Mayo Delegation’s Visit to Cleveland

By Yvonne Corcoran Loftus,
Curator, Michael Davitt Museum 

The Michael Davitt Museum in Straide, County Mayo had the great privilege of accompanying the Pat Chambers Civil War Collection to Cleveland from October 25th to the 30th. Pat, a sheep farmer from Newport in West Mayo, discovered important papers relating to the Irish Civil War, carefully concealed in a jar in the gable wall of an old barn he was renovating. He immediately transported this extraordinary find to the Michael Davitt Museum, where staff with relevant expertise advised on organisational, archival and conservation issues.

A second letter, written by John Chambers to Tom Mulchrone, Doontrusk, Newport, laments the death of Jim Moran on March 7th, 1923, by Pro-Treaty forces in Glenhest, Newport. It also reveals details of significant funding by the Cleveland Irish for the purposes of the Irish independence struggle in Ireland.

The remainder of the papers revealed details of a visit by Sean Lemass to West Mayo. Lemass would become Taoiseach (Prime Minister) of Ireland in 1959. Receipts and payments pertaining to the Newport Sinn Fein Club and tensions between local IRA Units and GHQ are also documented and form part of the collection.

The papers were exhibited at three separate locations in the city – Great Lakes Brewery, West Side Irish American Club, and Irish American Club East Side. This allowed the attendees, many of whom were from the West Mayo area, to reconnect with the Irish States independence struggle through their ancestors who played such pivotal roles before emigrating to Cleveland.

The events at Great Lakes Brewery and Irish American Club East Side were enhanced by a PowerPoint presentation, which provided further relevant information and context. Large, knowledgeable, enthusiastic crowds engaged with the exhibits at each location.

A superb itinerary was organised by the Secretary of the Greater Cleveland Mayo Society, Colleen Corrigan-Day. No task was too big, and no detail was too small, in her efforts to ensure that our trip to Cleveland was an unforgettable and momentous experience.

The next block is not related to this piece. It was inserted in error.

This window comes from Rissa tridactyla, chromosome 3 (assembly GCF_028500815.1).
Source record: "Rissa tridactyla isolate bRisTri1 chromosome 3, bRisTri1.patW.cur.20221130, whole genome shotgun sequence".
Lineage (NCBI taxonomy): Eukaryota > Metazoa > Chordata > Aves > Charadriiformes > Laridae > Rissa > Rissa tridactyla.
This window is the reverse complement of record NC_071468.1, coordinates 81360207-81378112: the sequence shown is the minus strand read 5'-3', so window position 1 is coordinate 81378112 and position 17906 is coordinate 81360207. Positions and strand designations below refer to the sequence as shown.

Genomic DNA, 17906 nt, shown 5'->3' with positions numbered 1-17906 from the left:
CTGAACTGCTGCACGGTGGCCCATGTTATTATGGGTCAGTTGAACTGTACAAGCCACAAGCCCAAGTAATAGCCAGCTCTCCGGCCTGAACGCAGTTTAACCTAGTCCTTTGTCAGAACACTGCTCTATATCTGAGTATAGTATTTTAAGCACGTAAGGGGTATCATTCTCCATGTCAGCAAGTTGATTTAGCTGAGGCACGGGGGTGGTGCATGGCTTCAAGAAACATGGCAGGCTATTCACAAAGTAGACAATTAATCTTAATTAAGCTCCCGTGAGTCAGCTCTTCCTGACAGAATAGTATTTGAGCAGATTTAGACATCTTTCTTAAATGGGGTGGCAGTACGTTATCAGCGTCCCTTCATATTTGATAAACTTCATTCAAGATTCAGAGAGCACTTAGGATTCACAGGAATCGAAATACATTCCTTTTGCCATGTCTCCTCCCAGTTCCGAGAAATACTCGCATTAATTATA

The itinerary included meetings with the Mayor of Cleveland, Justin Bibb, Cuyahoga County Executive Chris Ronayne, and Honorary Irish Consul General Mark Owens.

While positive engagement with a diverse range of cultural, business, and political leaders was enormously uplifting, what really shone through was the warmth, enthusiasm and justifiable pride displayed by a hard working yet gregarious Irish community. The kindness and the hospitality of the Cleveland Irish went way over and above what we could ever expect.

There is a long history of Irish settlement in Cleveland, many of whom eked out a living in the Irishtown Bend area of the city, an area that will be comprehensively developed in the coming years. It is to their great credit that the Irish community have achieved great success in their chosen fields of endeavour.

A particular connection exists between West Mayo, Achill Island in particular, and the city of Cleveland. The trip coincided with the 20th Anniversary of the Achill – Cleveland twinning relationship. The visiting contingent included members from the Michael Davitt Museum, The Pat Chambers Civil War Collection, Achill Development Company, Údarás Na Gaeltachta and Mayo County Council.

The Davitt Museum are grateful for support received from the Heritage Council’s Capacity Fund to assist with the collections archival and conservation needs. Mayo County Council also kindly supported costs involved relating to five-day visit to Cleveland.

A sincere thanks to Colleen Corrigan Day, Margaret Lynch, Gerry Quinn, John Myers, Sean Gallagher, John O Brien, Sr., John O Brien, Jr, Mayo Society of Greater Cleveland, Great Lakes Brewery, Westside Irish American Club and the Irish American Club East Side.


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